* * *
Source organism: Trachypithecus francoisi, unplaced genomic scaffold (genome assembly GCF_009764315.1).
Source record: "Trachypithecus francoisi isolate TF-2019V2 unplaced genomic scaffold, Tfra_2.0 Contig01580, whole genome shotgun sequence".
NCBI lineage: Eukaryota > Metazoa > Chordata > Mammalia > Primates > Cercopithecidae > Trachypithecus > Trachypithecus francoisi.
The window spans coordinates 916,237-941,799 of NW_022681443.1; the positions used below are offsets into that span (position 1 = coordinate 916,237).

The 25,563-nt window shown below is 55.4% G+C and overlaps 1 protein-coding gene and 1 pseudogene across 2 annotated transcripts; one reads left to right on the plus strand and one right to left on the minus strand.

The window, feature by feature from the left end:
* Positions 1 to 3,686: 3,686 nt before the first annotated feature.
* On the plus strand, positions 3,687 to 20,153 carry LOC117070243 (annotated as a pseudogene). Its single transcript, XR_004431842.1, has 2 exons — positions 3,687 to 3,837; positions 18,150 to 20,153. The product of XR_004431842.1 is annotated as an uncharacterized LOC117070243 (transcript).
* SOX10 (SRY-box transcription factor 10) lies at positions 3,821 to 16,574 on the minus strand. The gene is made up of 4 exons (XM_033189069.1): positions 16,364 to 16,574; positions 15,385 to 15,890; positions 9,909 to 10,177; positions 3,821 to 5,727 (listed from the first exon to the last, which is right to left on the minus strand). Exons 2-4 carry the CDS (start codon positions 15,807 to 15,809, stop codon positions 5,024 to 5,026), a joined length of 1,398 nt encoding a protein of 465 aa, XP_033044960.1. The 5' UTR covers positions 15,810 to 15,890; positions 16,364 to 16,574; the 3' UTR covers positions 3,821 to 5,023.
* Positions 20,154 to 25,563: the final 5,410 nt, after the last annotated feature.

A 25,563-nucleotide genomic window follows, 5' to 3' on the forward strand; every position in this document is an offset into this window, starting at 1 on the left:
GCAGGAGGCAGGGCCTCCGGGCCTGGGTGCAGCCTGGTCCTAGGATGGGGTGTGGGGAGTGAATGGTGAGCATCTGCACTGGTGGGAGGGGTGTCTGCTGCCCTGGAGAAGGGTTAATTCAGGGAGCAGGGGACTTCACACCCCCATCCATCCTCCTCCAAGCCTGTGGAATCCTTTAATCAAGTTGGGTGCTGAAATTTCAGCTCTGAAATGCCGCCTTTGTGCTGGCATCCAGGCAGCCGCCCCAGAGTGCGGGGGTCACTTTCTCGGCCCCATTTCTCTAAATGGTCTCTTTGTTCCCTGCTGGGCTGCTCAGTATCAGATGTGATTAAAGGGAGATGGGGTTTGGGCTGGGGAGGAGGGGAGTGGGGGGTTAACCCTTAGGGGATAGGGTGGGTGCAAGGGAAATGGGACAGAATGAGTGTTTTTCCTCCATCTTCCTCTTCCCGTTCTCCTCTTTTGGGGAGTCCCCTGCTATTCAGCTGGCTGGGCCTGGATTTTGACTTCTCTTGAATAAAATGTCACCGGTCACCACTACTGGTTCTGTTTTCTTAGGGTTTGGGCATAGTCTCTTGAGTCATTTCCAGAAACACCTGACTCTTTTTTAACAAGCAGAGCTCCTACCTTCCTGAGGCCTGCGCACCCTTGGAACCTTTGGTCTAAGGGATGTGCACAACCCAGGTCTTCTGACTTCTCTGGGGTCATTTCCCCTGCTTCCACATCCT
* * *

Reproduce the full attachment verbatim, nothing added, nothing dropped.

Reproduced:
Source organism: Trachypithecus francoisi, unplaced genomic scaffold (genome assembly GCF_009764315.1).
Source record: "Trachypithecus francoisi isolate TF-2019V2 unplaced genomic scaffold, Tfra_2.0 Contig01580, whole genome shotgun sequence".
NCBI lineage: Eukaryota > Metazoa > Chordata > Mammalia > Primates > Cercopithecidae > Trachypithecus > Trachypithecus francoisi.
The window spans coordinates 916,237-941,799 of NW_022681443.1; the positions used below are offsets into that span (position 1 = coordinate 916,237).

The 25,563-nt window shown below is 55.4% G+C and overlaps 1 protein-coding gene and 1 pseudogene across 2 annotated transcripts; one reads left to right on the plus strand and one right to left on the minus strand.

The window, feature by feature from the left end:
* Positions 1 to 3,686: 3,686 nt before the first annotated feature.
* On the plus strand, positions 3,687 to 20,153 carry LOC117070243 (annotated as a pseudogene). Its single transcript, XR_004431842.1, has 2 exons — positions 3,687 to 3,837; positions 18,150 to 20,153. The product of XR_004431842.1 is annotated as an uncharacterized LOC117070243 (transcript).
* SOX10 (SRY-box transcription factor 10) lies at positions 3,821 to 16,574 on the minus strand. The gene is made up of 4 exons (XM_033189069.1): positions 16,364 to 16,574; positions 15,385 to 15,890; positions 9,909 to 10,177; positions 3,821 to 5,727 (listed from the first exon to the last, which is right to left on the minus strand). Exons 2-4 carry the CDS (start codon positions 15,807 to 15,809, stop codon positions 5,024 to 5,026), a joined length of 1,398 nt encoding a protein of 465 aa, XP_033044960.1. The 5' UTR covers positions 15,810 to 15,890; positions 16,364 to 16,574; the 3' UTR covers positions 3,821 to 5,023.
* Positions 20,154 to 25,563: the final 5,410 nt, after the last annotated feature.

A 25,563-nucleotide genomic window follows, 5' to 3' on the forward strand; every position in this document is an offset into this window, starting at 1 on the left:
GCAGGAGGCAGGGCCTCCGGGCCTGGGTGCAGCCTGGTCCTAGGATGGGGTGTGGGGAGTGAATGGTGAGCATCTGCACTGGTGGGAGGGGTGTCTGCTGCCCTGGAGAAGGGTTAATTCAGGGAGCAGGGGACTTCACACCCCCATCCATCCTCCTCCAAGCCTGTGGAATCCTTTAATCAAGTTGGGTGCTGAAATTTCAGCTCTGAAATGCCGCCTTTGTGCTGGCATCCAGGCAGCCGCCCCAGAGTGCGGGGGTCACTTTCTCGGCCCCATTTCTCTAAATGGTCTCTTTGTTCCCTGCTGGGCTGCTCAGTATCAGATGTGATTAAAGGGAGATGGGGTTTGGGCTGGGGAGGAGGGGAGTGGGGGGTTAACCCTTAGGGGATAGGGTGGGTGCAAGGGAAATGGGACAGAATGAGTGTTTTTCCTCCATCTTCCTCTTCCCGTTCTCCTCTTTTGGGGAGTCCCCTGCTATTCAGCTGGCTGGGCCTGGATTTTGACTTCTCTTGAATAAAATGTCACCGGTCACCACTACTGGTTCTGTTTTCTTAGGGTTTGGGCATAGTCTCTTGAGTCATTTCCAGAAACACCTGACTCTTTTTTAACAAGCAGAGCTCCTACCTTCCTGAGGCCTGCGCACCCTTGGAACCTTTGGTCTAAGGGATGTGCACAACCCAGGTCTTCTGACTTCTCTGGGGTCATTTCCCCTGCTTCCACATCCT